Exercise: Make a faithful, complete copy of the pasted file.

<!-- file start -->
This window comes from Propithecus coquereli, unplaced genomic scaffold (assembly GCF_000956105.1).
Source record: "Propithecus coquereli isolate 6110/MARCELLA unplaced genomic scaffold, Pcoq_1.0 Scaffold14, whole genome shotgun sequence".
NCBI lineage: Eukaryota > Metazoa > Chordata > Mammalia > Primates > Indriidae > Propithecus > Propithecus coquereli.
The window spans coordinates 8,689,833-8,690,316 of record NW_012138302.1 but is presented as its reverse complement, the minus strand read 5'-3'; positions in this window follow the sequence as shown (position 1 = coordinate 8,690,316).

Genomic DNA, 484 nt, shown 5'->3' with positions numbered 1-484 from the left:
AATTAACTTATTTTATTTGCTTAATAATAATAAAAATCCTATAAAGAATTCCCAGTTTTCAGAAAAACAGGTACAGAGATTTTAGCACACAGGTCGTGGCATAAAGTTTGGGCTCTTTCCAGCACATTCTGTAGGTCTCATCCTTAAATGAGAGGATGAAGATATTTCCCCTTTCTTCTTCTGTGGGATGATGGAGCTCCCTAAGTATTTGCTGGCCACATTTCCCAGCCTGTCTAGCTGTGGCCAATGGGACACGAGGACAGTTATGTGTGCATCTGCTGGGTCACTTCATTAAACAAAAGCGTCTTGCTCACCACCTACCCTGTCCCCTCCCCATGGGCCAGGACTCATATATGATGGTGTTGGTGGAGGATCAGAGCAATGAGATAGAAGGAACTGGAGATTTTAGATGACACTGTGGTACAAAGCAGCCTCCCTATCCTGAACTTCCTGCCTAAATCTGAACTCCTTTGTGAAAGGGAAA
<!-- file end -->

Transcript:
This window comes from Propithecus coquereli, unplaced genomic scaffold (assembly GCF_000956105.1).
Source record: "Propithecus coquereli isolate 6110/MARCELLA unplaced genomic scaffold, Pcoq_1.0 Scaffold14, whole genome shotgun sequence".
NCBI lineage: Eukaryota > Metazoa > Chordata > Mammalia > Primates > Indriidae > Propithecus > Propithecus coquereli.
The window spans coordinates 8,689,833-8,690,316 of record NW_012138302.1 but is presented as its reverse complement, the minus strand read 5'-3'; positions in this window follow the sequence as shown (position 1 = coordinate 8,690,316).

Genomic DNA, 484 nt, shown 5'->3' with positions numbered 1-484 from the left:
AATTAACTTATTTTATTTGCTTAATAATAATAAAAATCCTATAAAGAATTCCCAGTTTTCAGAAAAACAGGTACAGAGATTTTAGCACACAGGTCGTGGCATAAAGTTTGGGCTCTTTCCAGCACATTCTGTAGGTCTCATCCTTAAATGAGAGGATGAAGATATTTCCCCTTTCTTCTTCTGTGGGATGATGGAGCTCCCTAAGTATTTGCTGGCCACATTTCCCAGCCTGTCTAGCTGTGGCCAATGGGACACGAGGACAGTTATGTGTGCATCTGCTGGGTCACTTCATTAAACAAAAGCGTCTTGCTCACCACCTACCCTGTCCCCTCCCCATGGGCCAGGACTCATATATGATGGTGTTGGTGGAGGATCAGAGCAATGAGATAGAAGGAACTGGAGATTTTAGATGACACTGTGGTACAAAGCAGCCTCCCTATCCTGAACTTCCTGCCTAAATCTGAACTCCTTTGTGAAAGGGAAA